Chicago's Hydrologic History is one of the primary reasons that early settlers established Chicago at this geographic location. It's hydrologic advantages however also proved to be its biggest challenges.
Where is Chicago Hydro-Geographically?
The City of Chicago and Cook County lie within the Great Lakes Physiographic Province, a glaciated landscape, formed by glacier cycles, through which sands, gravels, and till soils were deposited by the advancing and retreating glaciers. The deposited soils were then distributed by winds and by water, such as rivers and lake currents. The eastern half of Cook County (area in gray), including the City of Chicago, lies in within the Chicago Lake Plain section, composed of a low flat topography, consisting of both glacial clay and sands & gravels along the coastal zone and waterways. The western half of Cook County (area in orange) sits along the Wheaton Valparaiso Terminal Moraine subsection, which forms the topographic watershed divide (the high-ridge) between the Great Lakes and the Mississippi River watersheds.
After the final glacial retreat about 14-15,000 years ago, the Chicago (Lake) Plain was covered by water until about 10,000 years ago (called lake Chicago) when it drained through a low point in the terminal moraine to the west. A wet marshy landscape remained, lined by dunes and sandy gravelly spits along the coastal areas. Prairie streams meandered across the plain, draining the low-plain landscape to the Great Lake to the east. However, the western end of one of the prairie rivers flooded seasonally providing a connection to the river ways to the west (along the present day Sanitary and Ship Canal). This flooded area was called the Chicago Portage; it linked the shortest geographical distance between the Great Lakes and St. Lawrence Seaway to the east, and the Mississippi River system to the west, creating a navigable connection between the routes.
Chicago's natural history, while strategic for cross-navigation of the continent, proved challenging for urbanization of Chicago. The urban ground was very flat and seasonally wet. Without proper sanitation methods, its wastewater (dumped into rivers) was reaching its drinking water source (the Lake). Through a series of hydraulic projects in the mid to late 1800's, the City decided to reverse the flow of the river that carried its waste. By digging a canal to the west, it reversed the flow of the river and therefore its waste westward, hydraulically engineering its way out of its natural watershed.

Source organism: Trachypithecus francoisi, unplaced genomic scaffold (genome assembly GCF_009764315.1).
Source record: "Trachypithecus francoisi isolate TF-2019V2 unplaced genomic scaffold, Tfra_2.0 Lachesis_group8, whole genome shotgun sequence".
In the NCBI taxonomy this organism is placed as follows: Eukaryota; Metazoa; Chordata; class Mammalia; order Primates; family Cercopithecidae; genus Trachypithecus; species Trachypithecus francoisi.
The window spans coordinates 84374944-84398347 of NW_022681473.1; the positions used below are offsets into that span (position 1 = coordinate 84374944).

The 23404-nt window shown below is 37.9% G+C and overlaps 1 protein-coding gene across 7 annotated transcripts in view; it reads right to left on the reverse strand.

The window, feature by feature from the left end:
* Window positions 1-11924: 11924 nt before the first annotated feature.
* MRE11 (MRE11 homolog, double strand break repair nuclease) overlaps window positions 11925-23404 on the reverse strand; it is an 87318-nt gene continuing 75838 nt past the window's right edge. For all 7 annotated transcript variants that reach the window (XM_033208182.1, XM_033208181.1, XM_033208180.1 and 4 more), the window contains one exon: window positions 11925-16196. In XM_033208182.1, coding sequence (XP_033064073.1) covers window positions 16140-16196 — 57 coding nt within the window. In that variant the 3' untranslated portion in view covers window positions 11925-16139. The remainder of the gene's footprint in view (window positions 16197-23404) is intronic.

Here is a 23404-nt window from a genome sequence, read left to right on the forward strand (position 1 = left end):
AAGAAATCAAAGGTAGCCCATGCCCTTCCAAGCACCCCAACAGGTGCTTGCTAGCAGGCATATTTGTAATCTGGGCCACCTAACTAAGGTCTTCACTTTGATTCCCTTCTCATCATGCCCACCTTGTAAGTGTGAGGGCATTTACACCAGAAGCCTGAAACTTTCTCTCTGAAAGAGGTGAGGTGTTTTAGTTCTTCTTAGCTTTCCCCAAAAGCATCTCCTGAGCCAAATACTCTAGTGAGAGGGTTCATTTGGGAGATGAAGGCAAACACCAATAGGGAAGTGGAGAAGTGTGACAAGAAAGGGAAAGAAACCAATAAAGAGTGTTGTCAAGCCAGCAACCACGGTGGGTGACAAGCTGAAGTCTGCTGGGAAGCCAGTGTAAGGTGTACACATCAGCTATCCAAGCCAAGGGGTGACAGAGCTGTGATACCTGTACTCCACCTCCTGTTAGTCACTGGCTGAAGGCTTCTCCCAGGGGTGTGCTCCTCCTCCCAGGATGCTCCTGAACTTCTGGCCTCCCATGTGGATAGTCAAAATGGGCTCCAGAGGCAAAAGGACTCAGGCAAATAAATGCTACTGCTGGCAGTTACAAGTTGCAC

Over time, the City struggled with the wet nature of the landscape, raising buildings and streets, and piping waste water and rainwater into a combined system. Today the City maintains this westward flow of its combined sanitary-sewer system. Thus, the landscape which historically contained a complex variety of natural hydrologic features such as lakes, streams, marshes, wetlands, and coastal dunes was increasingly drained, flattened, and conveyed into a westward flow as lines in the landscape.
This map depicts the location of the canals and remnant lakes (in dark gray). These water bodies are familiar to 21st century Chicagoans. Depicted (in blue) are the historic footprints of lakes, wetlands, and shorelines that have been altered and disappeared through draining, piping, and canalization.
Of particular interest is the modification to Chicago's primary inland waterway, the Chicago river. The top image gives an excellent idea of what the prairie river looked like prior to canalization. The lower image is of the Chicago River through the downtown Loop, looking westward from the Lakeshore.
Most people don't realize the extent of hydraulic engineering that moves water around Chicago. Chicago has perhaps one of the largest underground water systems in the world, and the Metropolitan Water Reclamation District itself is the largest single user of energy in the State of Illinois to move water through the system.
Why is this?
Chicago's water history has been one of trying to control water coming in and out of the city. Unfortunately it has led to a relentless effort to keep ALL water of the City, quickly moving not just wastewater but also stormwater away. Today the City has a 99% combined sewer system, meaning that wastewater and stormwater and combined into one system, and this piping infrastructure collects, and diverts all water together, first to the treatment plants, then it is discharged to local waterways.
Such a system creates several problems however. Often rainfalls over 2/3" inundates the system, creating flooding and overflows. As a result, Chicago regularly experiences urban flooding, such as street flooding and basement flooding due to sewer backups, inlet restrictors, and overland flooding, and worst of all, combined sewer overflows (CSO) into the rivers and sewage releases into Lake Michigan. There is too much stormwater draining into the system.
Chicago's urban water statistics include the following:
+Chicago withdrawals 1.75 Billion gallons for potable water use from Lake Michigan every day. (Regulated by great lakes binational agreement.) This water is taken in through cribs 2-4 miles off shore, tunneled to the purification plants and distributed across the City by the Department of Water Management.